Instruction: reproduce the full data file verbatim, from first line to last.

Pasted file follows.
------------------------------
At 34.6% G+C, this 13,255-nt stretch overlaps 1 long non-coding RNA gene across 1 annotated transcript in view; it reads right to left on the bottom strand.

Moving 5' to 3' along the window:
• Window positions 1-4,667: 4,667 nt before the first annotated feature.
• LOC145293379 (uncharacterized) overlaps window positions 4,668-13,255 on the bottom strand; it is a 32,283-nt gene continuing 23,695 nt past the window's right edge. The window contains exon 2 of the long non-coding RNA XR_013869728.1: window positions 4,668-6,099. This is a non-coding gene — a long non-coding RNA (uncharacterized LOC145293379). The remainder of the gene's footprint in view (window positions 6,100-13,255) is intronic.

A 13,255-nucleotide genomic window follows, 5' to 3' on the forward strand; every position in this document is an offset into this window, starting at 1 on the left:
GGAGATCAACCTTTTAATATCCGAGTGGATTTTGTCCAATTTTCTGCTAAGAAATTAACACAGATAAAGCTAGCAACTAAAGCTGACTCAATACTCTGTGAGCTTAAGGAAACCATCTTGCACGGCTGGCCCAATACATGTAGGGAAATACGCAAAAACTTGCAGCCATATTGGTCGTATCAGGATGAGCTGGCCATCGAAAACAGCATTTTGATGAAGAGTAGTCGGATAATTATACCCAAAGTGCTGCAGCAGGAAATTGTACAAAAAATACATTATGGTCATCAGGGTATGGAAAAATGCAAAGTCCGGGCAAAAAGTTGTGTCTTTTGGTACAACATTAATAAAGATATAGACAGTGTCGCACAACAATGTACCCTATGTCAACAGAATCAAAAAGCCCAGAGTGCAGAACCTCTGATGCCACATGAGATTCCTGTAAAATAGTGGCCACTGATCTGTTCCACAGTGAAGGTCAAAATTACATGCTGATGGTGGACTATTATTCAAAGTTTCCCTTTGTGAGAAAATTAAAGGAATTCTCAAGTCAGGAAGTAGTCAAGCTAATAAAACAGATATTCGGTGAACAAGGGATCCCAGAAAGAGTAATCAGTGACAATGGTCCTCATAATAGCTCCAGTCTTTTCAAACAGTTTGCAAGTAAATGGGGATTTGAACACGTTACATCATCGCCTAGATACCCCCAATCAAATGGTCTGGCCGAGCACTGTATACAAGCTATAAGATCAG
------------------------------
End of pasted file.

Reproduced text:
At 34.6% G+C, this 13,255-nt stretch overlaps 1 long non-coding RNA gene across 1 annotated transcript in view; it reads right to left on the bottom strand.

Moving 5' to 3' along the window:
• Window positions 1-4,667: 4,667 nt before the first annotated feature.
• LOC145293379 (uncharacterized) overlaps window positions 4,668-13,255 on the bottom strand; it is a 32,283-nt gene continuing 23,695 nt past the window's right edge. The window contains exon 2 of the long non-coding RNA XR_013869728.1: window positions 4,668-6,099. This is a non-coding gene — a long non-coding RNA (uncharacterized LOC145293379). The remainder of the gene's footprint in view (window positions 6,100-13,255) is intronic.

A 13,255-nucleotide genomic window follows, 5' to 3' on the forward strand; every position in this document is an offset into this window, starting at 1 on the left:
GGAGATCAACCTTTTAATATCCGAGTGGATTTTGTCCAATTTTCTGCTAAGAAATTAACACAGATAAAGCTAGCAACTAAAGCTGACTCAATACTCTGTGAGCTTAAGGAAACCATCTTGCACGGCTGGCCCAATACATGTAGGGAAATACGCAAAAACTTGCAGCCATATTGGTCGTATCAGGATGAGCTGGCCATCGAAAACAGCATTTTGATGAAGAGTAGTCGGATAATTATACCCAAAGTGCTGCAGCAGGAAATTGTACAAAAAATACATTATGGTCATCAGGGTATGGAAAAATGCAAAGTCCGGGCAAAAAGTTGTGTCTTTTGGTACAACATTAATAAAGATATAGACAGTGTCGCACAACAATGTACCCTATGTCAACAGAATCAAAAAGCCCAGAGTGCAGAACCTCTGATGCCACATGAGATTCCTGTAAAATAGTGGCCACTGATCTGTTCCACAGTGAAGGTCAAAATTACATGCTGATGGTGGACTATTATTCAAAGTTTCCCTTTGTGAGAAAATTAAAGGAATTCTCAAGTCAGGAAGTAGTCAAGCTAATAAAACAGATATTCGGTGAACAAGGGATCCCAGAAAGAGTAATCAGTGACAATGGTCCTCATAATAGCTCCAGTCTTTTCAAACAGTTTGCAAGTAAATGGGGATTTGAACACGTTACATCATCGCCTAGATACCCCCAATCAAATGGTCTGGCCGAGCACTGTATACAAGCTATAAGATCAG